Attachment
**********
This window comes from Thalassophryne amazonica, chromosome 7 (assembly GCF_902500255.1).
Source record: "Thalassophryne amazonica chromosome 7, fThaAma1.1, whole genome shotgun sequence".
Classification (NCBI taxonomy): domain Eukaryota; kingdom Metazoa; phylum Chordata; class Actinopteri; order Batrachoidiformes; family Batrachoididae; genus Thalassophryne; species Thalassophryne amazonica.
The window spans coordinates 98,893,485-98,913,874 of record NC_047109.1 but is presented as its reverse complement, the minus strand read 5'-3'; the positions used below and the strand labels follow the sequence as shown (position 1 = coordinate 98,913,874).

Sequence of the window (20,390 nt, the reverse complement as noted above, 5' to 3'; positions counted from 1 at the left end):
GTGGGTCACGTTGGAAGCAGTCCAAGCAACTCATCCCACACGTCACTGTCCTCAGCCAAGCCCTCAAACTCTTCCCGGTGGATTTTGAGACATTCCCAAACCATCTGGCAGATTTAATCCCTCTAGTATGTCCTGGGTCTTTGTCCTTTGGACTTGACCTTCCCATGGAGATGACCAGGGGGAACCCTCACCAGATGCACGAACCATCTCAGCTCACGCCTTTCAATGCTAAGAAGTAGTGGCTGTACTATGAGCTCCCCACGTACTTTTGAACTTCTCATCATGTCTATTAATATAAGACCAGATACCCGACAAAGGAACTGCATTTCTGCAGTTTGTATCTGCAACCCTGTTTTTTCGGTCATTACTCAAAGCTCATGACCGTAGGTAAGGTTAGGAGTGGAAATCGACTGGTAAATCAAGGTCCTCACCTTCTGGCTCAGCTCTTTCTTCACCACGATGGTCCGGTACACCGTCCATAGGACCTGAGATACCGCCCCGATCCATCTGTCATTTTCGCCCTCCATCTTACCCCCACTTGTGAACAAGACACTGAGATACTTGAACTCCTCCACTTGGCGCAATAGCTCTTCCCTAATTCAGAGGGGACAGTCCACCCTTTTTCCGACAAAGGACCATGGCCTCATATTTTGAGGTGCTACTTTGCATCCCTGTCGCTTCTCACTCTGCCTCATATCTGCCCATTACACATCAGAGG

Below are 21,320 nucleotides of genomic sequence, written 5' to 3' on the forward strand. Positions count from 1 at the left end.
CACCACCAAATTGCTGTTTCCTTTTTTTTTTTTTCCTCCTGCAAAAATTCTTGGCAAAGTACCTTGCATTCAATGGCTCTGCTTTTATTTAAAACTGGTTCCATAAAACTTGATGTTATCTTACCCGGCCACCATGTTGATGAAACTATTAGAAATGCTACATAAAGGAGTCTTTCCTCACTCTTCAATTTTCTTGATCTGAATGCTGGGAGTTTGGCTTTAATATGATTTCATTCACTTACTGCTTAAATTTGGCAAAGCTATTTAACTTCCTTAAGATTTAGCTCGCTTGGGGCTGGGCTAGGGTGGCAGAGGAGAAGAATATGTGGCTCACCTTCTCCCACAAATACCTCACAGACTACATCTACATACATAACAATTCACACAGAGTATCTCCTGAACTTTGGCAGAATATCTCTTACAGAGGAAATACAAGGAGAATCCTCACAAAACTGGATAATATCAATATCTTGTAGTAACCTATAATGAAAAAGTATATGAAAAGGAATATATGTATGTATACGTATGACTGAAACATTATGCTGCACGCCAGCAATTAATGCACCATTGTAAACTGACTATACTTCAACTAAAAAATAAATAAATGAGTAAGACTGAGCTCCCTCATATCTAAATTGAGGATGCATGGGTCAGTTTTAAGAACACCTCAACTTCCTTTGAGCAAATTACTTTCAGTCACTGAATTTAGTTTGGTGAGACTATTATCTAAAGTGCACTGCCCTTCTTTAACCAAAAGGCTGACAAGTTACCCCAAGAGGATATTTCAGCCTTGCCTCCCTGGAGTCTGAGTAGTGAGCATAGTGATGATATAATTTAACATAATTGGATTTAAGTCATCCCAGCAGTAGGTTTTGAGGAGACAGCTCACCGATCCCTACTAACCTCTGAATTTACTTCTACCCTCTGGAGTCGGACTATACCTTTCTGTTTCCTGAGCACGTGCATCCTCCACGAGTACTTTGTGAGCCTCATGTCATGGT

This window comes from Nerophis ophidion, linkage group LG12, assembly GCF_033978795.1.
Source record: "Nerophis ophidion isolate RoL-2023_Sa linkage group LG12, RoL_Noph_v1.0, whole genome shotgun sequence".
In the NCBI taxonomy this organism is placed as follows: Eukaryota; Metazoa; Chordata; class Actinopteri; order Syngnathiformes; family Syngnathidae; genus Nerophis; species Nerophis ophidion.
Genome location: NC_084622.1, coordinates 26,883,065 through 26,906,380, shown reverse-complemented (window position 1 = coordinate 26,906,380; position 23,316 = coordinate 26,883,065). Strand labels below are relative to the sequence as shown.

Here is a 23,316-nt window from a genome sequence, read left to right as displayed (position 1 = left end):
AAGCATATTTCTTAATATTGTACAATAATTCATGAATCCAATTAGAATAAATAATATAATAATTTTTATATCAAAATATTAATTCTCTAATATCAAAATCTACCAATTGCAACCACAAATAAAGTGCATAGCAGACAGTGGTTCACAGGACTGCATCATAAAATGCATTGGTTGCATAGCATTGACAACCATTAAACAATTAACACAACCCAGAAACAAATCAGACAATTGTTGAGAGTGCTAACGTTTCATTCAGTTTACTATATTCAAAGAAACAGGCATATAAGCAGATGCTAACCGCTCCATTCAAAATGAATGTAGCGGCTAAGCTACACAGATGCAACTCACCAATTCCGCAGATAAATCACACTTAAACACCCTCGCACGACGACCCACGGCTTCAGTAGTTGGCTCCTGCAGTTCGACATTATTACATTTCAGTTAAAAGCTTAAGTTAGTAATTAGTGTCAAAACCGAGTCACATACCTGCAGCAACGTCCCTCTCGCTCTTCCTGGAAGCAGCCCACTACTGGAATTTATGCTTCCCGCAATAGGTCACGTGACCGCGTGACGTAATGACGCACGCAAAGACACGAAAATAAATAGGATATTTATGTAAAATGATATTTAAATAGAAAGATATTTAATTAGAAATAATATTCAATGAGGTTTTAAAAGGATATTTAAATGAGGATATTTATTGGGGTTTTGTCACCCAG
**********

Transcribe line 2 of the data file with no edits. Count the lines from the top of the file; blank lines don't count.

Source record: "Thalassophryne amazonica chromosome 7, fThaAma1.1, whole genome shotgun sequence".